Bold Insight launches its Check UX Consumer Duty service to aid financial institutions in complying with new FCA rules

by | May 22, 2023

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Leading user experience (“UX”) and human factors research agency, Bold Insight, has launched its Check UX: Consumer Duty service to fintech companies and financial services ahead of the Financial Conduct Authority’s (FCA) new Consumer Duty rules, which come into effect at the end of July.

The Consumer Duty has been described as the “biggest regulatory overhaul in a decade” in terms of how financial firms serve consumers in retail finance markets. One key element of the Duty is setting a standard that ensures consumers are put first. When implementing the Duty, firms must consider customer needs, objectives, and capabilities, as well as behaviour at each stage of the user journey. Crucially, firms are expected to review services and ensure that the expected outcomes listed in the Consumer Duty are met. 

Simple, key changes in UX can minimise “robust action” from the FCA

Many financial institutions are not yet fully aligned with the Consumer Duty rules, which come into effect on 31 July. Even with less than 70 days to go, there is still time to make changes. The FCA has made it clear that it will take a hard line on those who do not meet the rules.

 
 

Bold Insight has identified key areas in the customer experience that firms must consider when meeting the Consumer Duty, such as:

  • Considering the experience of vulnerable persons in the design of the product or services: In practical terms, this could include accommodations for physical impairments (e.g., colour blindness), learning/cognitive deficits (e.g., dyslexia), or a lack of capability to understand information (e.g., due to poor language skills).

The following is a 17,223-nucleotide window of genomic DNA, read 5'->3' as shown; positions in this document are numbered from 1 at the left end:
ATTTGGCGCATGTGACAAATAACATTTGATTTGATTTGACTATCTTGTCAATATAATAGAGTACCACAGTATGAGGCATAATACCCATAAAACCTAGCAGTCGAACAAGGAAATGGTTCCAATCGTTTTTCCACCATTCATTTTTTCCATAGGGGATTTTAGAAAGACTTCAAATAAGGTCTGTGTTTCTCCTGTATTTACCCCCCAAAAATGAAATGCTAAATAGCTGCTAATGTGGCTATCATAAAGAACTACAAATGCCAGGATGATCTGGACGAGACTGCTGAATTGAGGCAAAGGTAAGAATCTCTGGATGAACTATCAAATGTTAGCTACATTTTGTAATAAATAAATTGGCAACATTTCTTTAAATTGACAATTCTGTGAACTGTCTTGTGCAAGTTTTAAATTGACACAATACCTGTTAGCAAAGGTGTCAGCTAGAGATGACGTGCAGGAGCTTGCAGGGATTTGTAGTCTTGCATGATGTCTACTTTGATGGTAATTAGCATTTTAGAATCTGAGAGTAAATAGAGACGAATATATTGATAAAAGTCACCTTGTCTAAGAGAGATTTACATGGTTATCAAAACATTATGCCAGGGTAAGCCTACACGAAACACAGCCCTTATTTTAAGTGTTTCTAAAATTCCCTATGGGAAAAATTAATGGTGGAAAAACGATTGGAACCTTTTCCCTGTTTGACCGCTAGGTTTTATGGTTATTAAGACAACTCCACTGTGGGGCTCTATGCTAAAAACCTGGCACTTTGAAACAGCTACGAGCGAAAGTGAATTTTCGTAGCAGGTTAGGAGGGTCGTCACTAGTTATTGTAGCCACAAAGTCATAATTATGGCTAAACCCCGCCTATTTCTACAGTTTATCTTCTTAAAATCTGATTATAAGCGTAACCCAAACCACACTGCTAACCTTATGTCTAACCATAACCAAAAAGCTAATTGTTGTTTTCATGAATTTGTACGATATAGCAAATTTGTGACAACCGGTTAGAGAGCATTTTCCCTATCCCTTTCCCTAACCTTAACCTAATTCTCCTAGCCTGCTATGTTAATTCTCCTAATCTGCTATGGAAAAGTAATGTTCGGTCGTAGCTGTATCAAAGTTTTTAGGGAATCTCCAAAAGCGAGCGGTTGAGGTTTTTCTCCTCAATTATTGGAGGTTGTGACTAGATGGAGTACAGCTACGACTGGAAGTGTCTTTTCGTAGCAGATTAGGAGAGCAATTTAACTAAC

• Reviewing the entire customer journey: For example, firms should not make it difficult to close accounts and must provide sufficient guidance for basic customer practices. 
  • Positioning account risks and warnings as prominently as other key information: There should be intentional “friction” in the customer journey before making important financial decisions. Otherwise, customers may not be fully aware of the risks associated with some accounts.
  • Clearly disclosing where customers may file complaints or give feedback: Many customers struggle to find how to do this. This is now no longer acceptable under the Consumer Duty rule change.

Bold Insight’s new Check UX: Consumer Duty service identifies where companies can make simple changes to digital products and services that are fairer, more accessible, and easy to use, aligning with the principles of Consumer Duty. The nature of the rules and obligations set out in the Consumer Duty prioritise customer experience. By providing users with clear and intuitive interfaces, companies can improve customer experience, increasing service engagement and customer loyalty. 

Dr Robert Schumacher, Managing Partner at Bold Insight, commented: “With a short time left until the FCA Consumer Duty rules are enforced, firms are in overdrive to begin the process of adhering to these new requirements. Undergoing a review of your product’s user experience can help ensure you de-risk your company in light of the obligations of the Consumer Duty. Furthermore, this is an ongoing requirement – so improving before the deadline is important, but it’s only the beginning.”

 

According to the FCA’s finalised guidance: “One question all firms can ask themselves is whether they are applying the same standards and capabilities to delivering good customer outcomes as they are to generating sales and revenue in comparable areas.” 

The FCA suggested that Consumer Duty will lead to a “major shift in financial services.” It is expected to set higher standards for consumer protection. Despite this, many do not feel prepared for it. For example, 55% of lenders admitted they are unprepared. This is against the backdrop of the FCA’s Executive Director of Consumers and Competition, Sheldon Mills, warning that the FCA will “act swiftly and assertively” and take “robust action” against firms who ignore the Consumer Duty.

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